The following is by Rosi Carrasco, an undocumented mother of two and migrant rights organizer with Organized Communities Against Deportations in Chicago, IL.
As we reach November 20th, I remember that night one year ago when immigrant families packed into a room together to watch the President announce executive action on immigration. He had already signaled that he'd be responding to the unprecedented community pressure against the record deportations that had surpassed two million at that point. He had publicly committed to reform inhumane policy and finally it looked like the delays would end.
Among us were friends who've called the U.S. home for 20 years but who haven't had children, others with kids born here and others without. There were already people who had doubts about what would happen, who had already had to fight their own removal or young people who didn't meet the criteria that would've made them eligible for the deferred action of 2012.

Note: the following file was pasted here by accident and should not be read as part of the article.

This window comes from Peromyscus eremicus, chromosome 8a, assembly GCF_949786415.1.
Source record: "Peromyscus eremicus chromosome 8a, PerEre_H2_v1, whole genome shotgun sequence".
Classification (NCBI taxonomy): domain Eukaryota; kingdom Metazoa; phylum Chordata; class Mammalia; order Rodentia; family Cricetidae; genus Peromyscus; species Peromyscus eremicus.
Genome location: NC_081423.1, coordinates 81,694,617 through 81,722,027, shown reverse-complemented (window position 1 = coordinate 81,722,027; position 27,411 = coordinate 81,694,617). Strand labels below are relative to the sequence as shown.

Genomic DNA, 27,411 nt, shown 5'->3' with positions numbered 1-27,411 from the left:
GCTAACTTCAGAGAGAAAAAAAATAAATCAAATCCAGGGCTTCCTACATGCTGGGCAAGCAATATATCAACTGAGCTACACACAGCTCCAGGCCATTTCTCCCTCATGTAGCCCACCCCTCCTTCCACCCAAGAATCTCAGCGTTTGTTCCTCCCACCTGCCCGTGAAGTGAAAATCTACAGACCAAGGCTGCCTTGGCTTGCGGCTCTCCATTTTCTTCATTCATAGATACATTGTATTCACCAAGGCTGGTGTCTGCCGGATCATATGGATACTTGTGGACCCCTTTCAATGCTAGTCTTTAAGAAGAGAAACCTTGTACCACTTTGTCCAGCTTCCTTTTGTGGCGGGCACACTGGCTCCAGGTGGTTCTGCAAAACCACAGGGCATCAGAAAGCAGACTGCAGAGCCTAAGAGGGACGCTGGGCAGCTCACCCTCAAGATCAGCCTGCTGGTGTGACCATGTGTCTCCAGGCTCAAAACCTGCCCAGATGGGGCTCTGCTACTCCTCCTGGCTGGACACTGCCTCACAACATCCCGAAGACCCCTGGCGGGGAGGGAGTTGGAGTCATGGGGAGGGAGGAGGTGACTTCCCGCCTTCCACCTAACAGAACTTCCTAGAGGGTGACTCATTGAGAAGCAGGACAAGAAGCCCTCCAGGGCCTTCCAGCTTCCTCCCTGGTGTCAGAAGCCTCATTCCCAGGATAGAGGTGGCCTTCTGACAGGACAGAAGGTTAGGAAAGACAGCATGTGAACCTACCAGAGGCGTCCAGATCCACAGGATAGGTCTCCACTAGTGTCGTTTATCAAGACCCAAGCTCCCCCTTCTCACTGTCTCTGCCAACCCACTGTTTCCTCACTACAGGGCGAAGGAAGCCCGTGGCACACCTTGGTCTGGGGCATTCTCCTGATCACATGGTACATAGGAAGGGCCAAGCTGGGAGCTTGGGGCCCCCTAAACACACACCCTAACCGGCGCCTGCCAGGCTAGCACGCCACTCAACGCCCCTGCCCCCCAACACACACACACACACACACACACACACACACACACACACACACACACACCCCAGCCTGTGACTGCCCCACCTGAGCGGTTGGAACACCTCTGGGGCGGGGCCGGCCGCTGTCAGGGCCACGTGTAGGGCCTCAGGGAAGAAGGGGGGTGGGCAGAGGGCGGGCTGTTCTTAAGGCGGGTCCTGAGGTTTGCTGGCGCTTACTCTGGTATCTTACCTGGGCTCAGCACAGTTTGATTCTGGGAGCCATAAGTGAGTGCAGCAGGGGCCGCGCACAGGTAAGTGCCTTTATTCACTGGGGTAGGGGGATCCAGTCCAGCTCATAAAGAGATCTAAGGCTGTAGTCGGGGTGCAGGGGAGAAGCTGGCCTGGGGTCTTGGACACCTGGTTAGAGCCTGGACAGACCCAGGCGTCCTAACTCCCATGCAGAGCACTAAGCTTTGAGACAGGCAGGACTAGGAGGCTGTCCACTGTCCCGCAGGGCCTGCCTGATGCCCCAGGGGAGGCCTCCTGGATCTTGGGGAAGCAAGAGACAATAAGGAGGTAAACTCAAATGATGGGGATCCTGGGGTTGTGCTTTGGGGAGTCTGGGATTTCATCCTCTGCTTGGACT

My family and I weren't in that category, but that's where we ended up by the end of the night. We arrived in the U.S. in the Spring of 1994, a history like many families, we came when our kids still small. We've lived, worked, and built lives here. Distant from where we came from, part of the labor of building a new life is learning to carry those we love close in our hearts even if they're physically so far away.